The path set by the group of experts to meet the programmatic commitment to reach 2023 with the minimum wage set at 60% of the average wage established a rise this year of between 12 and 19 euros and another in 2022 of between 24 and 40 euros.
The goal with respect to the amount is also to reach a middle ground and move forward on the 2022 path so as not to undertake a rise in September and reopen this debate almost immediately afterwards. The range in which the negotiations are moving, therefore, is wide.
However, the Government's commitment remains to place the minimum wage at the end of the legislature between 1,011 and 1,049 euros. Currently, it is set at 950 euros in 14 payments.
PSOE y Unidas Podemos negocian ya la cuantía para subir el SMI en septiembre, El Confidencial.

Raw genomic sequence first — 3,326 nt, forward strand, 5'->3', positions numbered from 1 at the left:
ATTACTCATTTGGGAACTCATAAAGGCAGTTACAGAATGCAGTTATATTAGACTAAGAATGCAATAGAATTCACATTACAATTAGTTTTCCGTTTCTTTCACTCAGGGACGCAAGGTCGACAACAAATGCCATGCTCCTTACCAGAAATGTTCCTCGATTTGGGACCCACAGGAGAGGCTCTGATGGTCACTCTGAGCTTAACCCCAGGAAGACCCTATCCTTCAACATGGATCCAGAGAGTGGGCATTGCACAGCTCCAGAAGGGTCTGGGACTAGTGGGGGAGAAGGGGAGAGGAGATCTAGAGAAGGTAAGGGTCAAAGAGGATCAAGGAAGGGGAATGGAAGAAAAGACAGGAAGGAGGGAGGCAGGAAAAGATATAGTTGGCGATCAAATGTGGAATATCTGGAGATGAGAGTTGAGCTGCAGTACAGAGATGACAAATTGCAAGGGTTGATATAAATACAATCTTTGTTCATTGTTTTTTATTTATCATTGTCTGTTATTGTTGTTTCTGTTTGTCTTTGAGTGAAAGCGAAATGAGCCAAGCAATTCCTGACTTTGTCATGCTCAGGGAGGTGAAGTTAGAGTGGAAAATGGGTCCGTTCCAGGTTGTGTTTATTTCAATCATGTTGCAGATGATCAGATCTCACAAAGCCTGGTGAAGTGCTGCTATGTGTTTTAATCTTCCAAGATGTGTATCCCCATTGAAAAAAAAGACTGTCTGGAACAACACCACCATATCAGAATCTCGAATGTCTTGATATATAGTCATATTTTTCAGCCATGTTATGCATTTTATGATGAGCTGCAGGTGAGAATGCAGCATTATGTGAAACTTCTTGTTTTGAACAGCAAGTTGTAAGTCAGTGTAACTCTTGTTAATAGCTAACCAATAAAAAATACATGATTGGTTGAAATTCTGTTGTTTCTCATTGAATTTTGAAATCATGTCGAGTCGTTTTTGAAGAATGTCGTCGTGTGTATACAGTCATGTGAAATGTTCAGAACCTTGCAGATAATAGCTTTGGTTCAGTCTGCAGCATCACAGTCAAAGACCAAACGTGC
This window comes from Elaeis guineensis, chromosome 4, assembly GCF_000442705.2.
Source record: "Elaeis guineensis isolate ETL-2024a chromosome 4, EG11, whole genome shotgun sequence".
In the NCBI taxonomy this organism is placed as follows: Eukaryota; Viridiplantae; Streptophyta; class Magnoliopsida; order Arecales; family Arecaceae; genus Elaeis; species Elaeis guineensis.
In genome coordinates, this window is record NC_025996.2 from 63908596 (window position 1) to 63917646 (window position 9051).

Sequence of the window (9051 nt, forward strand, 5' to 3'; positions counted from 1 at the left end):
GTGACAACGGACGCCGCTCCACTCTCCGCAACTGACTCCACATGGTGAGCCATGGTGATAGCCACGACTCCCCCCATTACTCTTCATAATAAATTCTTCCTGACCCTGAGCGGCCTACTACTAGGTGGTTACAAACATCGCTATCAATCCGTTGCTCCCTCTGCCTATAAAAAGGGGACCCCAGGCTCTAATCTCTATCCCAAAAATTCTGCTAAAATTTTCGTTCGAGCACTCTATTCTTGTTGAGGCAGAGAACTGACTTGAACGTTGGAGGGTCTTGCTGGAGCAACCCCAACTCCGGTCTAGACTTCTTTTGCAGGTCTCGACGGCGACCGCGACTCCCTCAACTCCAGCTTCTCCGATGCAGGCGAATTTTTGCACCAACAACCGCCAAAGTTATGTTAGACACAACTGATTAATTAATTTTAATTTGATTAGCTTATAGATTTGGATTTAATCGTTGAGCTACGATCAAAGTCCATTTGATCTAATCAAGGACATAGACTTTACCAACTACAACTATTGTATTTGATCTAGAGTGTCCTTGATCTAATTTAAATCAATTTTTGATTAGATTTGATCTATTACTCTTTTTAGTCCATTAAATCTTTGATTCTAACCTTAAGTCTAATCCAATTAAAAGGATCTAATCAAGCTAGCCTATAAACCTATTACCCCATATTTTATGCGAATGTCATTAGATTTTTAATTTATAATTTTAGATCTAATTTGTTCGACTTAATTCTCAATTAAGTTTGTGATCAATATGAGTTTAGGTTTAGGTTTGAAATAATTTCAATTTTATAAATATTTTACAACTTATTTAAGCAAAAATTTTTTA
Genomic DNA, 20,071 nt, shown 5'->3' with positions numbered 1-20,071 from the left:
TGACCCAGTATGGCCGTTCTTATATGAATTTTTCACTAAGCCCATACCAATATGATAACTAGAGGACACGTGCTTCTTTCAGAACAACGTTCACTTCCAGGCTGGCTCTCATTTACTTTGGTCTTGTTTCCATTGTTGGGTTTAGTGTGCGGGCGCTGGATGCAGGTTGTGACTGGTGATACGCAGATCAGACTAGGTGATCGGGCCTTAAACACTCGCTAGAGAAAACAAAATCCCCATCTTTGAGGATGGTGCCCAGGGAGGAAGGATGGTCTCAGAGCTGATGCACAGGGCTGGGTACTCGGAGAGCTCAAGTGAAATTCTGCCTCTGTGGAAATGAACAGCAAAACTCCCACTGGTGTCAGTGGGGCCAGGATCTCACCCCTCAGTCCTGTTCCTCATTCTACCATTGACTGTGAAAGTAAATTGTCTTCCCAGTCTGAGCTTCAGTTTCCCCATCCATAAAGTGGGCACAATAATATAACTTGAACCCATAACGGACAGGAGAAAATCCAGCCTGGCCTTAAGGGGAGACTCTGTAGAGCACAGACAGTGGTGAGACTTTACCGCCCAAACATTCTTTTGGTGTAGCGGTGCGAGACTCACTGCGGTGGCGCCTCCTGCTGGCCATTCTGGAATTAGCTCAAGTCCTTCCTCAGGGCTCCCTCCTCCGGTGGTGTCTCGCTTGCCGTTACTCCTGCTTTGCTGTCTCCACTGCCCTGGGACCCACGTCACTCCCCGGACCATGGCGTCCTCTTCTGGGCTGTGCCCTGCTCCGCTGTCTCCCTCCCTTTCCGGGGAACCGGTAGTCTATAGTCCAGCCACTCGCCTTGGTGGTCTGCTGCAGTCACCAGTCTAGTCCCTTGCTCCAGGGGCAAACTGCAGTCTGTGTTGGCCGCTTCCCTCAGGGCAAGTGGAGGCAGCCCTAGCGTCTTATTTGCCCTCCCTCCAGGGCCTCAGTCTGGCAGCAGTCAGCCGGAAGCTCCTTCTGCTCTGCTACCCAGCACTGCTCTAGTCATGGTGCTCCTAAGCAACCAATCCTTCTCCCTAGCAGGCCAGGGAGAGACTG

At the end of August, the issue was back on the table, this time with the approval of the minister of economy, in principle reluctant to a rise in the minimum wage during 2021. Behind the change was the increase of contributors to the Social Security and the arrival of the first transfer of European funds. A first meeting with the unions and the employers was then called, which ended without agreement and evidenced minor differences, of pace, within the executive, overstated by the conservative press.
However, the stances at the negotiating table on Monday were not so distant. The government was proposing in principle a hike for this year of between 12 and 19€ and in fact, during negotiations it put forward a hike of 15€ for 2021 and 31€ for 2022 conditional on job growth. The unions were raising the amount to 25€ in 2021 and the employers rejected any increase.
On Tuesday the economy minister seemed confident and pointed out that the increase in the 2021 minimum wage "would have to be relatively limited" and be conditional on job creation and the reduction of workers in some temporary layoffs that will be extended - under even worse conditions - after Sept. 30, when temporary layoffs were supposed to expire.